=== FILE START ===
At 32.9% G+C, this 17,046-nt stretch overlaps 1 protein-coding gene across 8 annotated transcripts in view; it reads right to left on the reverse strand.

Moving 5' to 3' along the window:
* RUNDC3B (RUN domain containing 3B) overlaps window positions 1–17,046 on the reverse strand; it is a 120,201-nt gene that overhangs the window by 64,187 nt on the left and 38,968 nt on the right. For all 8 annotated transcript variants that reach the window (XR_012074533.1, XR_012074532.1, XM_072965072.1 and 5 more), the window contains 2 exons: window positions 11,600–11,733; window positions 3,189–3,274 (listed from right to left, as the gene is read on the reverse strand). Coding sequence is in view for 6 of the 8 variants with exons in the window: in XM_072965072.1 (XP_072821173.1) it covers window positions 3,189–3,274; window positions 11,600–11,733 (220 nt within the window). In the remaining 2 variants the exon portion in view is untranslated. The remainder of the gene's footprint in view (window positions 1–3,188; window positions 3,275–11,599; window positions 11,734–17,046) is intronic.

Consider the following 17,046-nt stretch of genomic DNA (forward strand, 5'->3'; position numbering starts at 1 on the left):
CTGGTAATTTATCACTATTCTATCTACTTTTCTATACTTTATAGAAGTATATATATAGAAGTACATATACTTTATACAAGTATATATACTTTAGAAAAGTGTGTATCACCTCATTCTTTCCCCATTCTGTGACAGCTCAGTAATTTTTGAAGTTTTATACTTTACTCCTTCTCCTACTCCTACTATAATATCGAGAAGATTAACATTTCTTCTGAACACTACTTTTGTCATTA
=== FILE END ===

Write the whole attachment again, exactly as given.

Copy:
At 32.9% G+C, this 17,046-nt stretch overlaps 1 protein-coding gene across 8 annotated transcripts in view; it reads right to left on the reverse strand.

Moving 5' to 3' along the window:
* RUNDC3B (RUN domain containing 3B) overlaps window positions 1–17,046 on the reverse strand; it is a 120,201-nt gene that overhangs the window by 64,187 nt on the left and 38,968 nt on the right. For all 8 annotated transcript variants that reach the window (XR_012074533.1, XR_012074532.1, XM_072965072.1 and 5 more), the window contains 2 exons: window positions 11,600–11,733; window positions 3,189–3,274 (listed from right to left, as the gene is read on the reverse strand). Coding sequence is in view for 6 of the 8 variants with exons in the window: in XM_072965072.1 (XP_072821173.1) it covers window positions 3,189–3,274; window positions 11,600–11,733 (220 nt within the window). In the remaining 2 variants the exon portion in view is untranslated. The remainder of the gene's footprint in view (window positions 1–3,188; window positions 3,275–11,599; window positions 11,734–17,046) is intronic.

Consider the following 17,046-nt stretch of genomic DNA (forward strand, 5'->3'; position numbering starts at 1 on the left):
CTGGTAATTTATCACTATTCTATCTACTTTTCTATACTTTATAGAAGTATATATATAGAAGTACATATACTTTATACAAGTATATATACTTTAGAAAAGTGTGTATCACCTCATTCTTTCCCCATTCTGTGACAGCTCAGTAATTTTTGAAGTTTTATACTTTACTCCTTCTCCTACTCCTACTATAATATCGAGAAGATTAACATTTCTTCTGAACACTACTTTTGTCATTA